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Minimizing Copper Plating Wastes While Enabling EDTA Recycling by Preventing Its Oxidation in the Deplater

IP.com Disclosure Number: IPCOM000120036D
Original Publication Date: 1991-Mar-01
Included in the Prior Art Database: 2005-Apr-02
Document File: 3 page(s) / 145K

Publishing Venue

IBM

Related People

Light, DN: AUTHOR [+4]

Abstract

Electroless copper plating baths have a finite lifetime which is determined by bath composition, usage, quality of maintenance, and functional requirements of plated films. Typically, these baths contain a chelating agent, such as ethylene diamine EDTA, which stabilizes the copper via complexion and prevents uncontrolled plating on non-catalytic substrates. EDTA for this application often must be extremely pure in order to ensure adequate plated film properties. Because of this, it is expensive to purchase. In addition, EDTA is difficult and costly to dispose of since it is classified as hazardous waste. For this reason, it is desirable to recover and reuse the EDTA from spent plating baths.

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Minimizing Copper Plating Wastes While Enabling EDTA Recycling by
Preventing Its Oxidation in the Deplater

      Electroless copper plating baths have a finite lifetime
which is determined by bath composition, usage, quality of
maintenance, and functional requirements of plated films. Typically,
these baths contain a chelating agent, such as ethylene diamine EDTA,
which stabilizes the copper via complexion and prevents uncontrolled
plating on non-catalytic substrates.  EDTA for this application often
must be extremely pure in order to ensure adequate plated film
properties.  Because of this, it is expensive to purchase.  In
addition, EDTA is difficult and costly to dispose of since it is
classified as hazardous waste.  For this reason, it is desirable to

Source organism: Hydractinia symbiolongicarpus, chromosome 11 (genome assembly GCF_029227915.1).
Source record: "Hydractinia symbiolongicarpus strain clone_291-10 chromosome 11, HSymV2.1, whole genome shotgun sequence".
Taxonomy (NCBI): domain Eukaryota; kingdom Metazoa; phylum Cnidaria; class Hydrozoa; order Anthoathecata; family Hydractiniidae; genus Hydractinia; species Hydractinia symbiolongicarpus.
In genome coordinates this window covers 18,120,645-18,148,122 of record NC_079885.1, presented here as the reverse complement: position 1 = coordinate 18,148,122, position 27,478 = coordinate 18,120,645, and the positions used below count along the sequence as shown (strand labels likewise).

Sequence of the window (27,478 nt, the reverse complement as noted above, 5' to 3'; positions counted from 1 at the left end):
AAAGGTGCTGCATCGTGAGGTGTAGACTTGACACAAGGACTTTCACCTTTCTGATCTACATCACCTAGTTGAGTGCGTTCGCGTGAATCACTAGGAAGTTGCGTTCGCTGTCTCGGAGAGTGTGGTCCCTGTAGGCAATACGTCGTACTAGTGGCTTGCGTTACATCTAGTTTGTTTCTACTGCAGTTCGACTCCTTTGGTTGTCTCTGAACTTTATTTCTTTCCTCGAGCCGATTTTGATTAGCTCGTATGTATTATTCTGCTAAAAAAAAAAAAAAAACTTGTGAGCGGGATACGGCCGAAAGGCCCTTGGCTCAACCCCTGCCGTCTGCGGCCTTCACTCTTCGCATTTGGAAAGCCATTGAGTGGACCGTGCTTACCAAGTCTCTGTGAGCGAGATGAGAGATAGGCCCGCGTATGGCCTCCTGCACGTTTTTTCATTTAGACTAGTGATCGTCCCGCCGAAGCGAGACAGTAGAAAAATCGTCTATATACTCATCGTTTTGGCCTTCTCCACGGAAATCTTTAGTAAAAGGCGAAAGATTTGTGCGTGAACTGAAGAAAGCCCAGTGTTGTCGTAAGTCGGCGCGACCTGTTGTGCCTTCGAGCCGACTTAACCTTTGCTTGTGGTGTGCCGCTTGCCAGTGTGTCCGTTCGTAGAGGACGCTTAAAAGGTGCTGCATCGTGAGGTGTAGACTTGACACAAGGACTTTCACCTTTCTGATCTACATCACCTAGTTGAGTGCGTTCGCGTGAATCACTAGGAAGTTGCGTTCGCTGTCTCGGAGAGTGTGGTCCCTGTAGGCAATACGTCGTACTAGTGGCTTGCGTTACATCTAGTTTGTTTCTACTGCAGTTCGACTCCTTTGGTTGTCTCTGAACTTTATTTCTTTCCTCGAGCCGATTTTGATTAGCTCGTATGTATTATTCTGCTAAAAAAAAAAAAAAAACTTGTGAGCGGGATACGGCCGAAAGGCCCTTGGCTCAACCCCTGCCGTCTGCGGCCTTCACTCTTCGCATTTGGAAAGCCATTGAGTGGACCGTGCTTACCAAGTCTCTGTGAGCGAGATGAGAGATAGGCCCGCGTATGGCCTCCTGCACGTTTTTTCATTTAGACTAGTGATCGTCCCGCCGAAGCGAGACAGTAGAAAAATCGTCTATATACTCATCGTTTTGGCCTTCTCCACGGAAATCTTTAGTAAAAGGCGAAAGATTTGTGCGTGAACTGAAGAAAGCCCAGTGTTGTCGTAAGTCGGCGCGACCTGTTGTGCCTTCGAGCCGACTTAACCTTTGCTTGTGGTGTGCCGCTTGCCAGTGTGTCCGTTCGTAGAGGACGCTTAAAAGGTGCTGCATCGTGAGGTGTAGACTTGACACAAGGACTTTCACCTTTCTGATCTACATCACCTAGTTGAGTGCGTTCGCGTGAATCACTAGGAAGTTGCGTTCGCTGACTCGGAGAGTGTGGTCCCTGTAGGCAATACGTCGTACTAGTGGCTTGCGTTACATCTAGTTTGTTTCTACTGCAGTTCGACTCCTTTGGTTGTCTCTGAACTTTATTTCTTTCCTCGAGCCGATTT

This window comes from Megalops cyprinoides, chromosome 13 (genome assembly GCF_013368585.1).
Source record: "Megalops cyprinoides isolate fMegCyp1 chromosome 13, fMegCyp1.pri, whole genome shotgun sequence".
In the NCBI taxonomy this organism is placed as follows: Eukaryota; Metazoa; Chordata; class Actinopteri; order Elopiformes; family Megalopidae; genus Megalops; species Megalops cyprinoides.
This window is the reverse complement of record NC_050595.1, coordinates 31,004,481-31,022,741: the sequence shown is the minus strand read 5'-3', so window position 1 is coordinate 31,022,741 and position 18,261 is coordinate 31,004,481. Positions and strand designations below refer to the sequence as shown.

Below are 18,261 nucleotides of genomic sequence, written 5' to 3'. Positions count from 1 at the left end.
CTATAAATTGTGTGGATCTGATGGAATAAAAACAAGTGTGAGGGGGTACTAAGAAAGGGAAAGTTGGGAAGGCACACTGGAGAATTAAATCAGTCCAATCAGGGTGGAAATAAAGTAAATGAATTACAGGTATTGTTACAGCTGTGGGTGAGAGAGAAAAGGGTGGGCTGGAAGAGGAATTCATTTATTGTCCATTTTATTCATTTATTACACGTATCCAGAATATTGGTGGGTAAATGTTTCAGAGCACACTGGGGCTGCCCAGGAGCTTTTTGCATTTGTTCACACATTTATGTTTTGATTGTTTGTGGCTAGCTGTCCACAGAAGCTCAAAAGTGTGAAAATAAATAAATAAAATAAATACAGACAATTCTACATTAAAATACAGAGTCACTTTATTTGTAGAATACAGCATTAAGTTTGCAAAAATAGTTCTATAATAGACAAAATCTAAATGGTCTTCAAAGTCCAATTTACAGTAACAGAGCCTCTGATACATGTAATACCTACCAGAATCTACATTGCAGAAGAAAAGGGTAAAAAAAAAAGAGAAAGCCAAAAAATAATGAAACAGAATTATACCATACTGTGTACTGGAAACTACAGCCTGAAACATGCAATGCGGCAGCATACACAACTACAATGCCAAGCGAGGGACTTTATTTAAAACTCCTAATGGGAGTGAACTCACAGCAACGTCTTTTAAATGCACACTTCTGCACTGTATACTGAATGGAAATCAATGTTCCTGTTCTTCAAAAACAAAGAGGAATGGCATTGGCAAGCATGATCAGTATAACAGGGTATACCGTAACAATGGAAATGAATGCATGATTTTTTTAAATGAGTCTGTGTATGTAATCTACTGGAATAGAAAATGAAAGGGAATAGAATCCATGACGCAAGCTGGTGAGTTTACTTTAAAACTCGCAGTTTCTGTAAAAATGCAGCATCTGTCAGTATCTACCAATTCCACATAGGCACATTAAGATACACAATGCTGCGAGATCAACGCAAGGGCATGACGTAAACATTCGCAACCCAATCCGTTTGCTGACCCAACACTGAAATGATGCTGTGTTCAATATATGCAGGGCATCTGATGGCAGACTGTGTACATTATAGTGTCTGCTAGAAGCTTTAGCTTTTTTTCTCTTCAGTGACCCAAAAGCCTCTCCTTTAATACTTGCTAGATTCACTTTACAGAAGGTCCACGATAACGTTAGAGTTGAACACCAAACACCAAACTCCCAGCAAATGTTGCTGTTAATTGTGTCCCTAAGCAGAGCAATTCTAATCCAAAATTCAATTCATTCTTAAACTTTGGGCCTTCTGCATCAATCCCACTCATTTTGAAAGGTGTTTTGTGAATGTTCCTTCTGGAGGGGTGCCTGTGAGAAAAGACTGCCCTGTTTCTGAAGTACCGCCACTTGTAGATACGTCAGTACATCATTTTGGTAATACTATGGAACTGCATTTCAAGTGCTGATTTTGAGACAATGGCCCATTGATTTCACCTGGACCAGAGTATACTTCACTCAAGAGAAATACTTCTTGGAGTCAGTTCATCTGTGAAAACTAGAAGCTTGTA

recover and reuse the EDTA from spent plating baths.

      Typically, copper is removed from waste electroless plating
processes via plating at high current density in a single chamber
unit.  The process is referred to by the industry as electrowinning.
However, since the copper is being removed from the solution by
plating it out, the process is often referred to as 'deplating' and
the unit in which the process takes place is called a 'deplater'.

      After the copper is deplated from the solution, EDTA can be
recovered by lowering the pH of the remaining electrolyte.  This
causes most of the EDTA to precipitate out of solution.  Generally,
this EDTA is subsequently recystallized to purify it.  The EDTA
recovered in this manner is sometimes pure enough to reuse in
decorative or non- critical plating operations.  However, for
applications in the electronics industry, the purity is often
inadequate. It has been found that the EDTA undergoes oxidation at
the anode in a single-cell deplater.  If high-speed deplating is
carried out, a substantial portion of the EDTA is oxidized. Under
optimum conditions (i.e., low current density and controlled cell
voltage), at least 10% of the EDTA is still oxidized, and the
deplating rate is substantially reduced. Some of the products of EDTA
oxidation (which include secondary and tertiary amines) have a
deleterious impact on the properties of subsequent electroless copper
deposits when this EDTA is reused in plating baths.  These effects
include reduced ductility of the deposit and subsequent cracking of
the metal layer.  These effects are especially critical in large
board manufacturing.  These deleterious reaction products of EDTA are
not readily separable from the recovered EDTA.  While their
concentrations can sometimes be reduced by purification (e.g.,
recystallization), this involves extra processing steps and
substantially increases the recovery expense.  For some applications,
the EDTA is still unsatisfactory.

      It has been postulated previously that by careful control of
the cell voltages in a single chamber deplater, the oxidation of EDTA
and formation of deleterious byproducts could be avoided.  The
assumpti...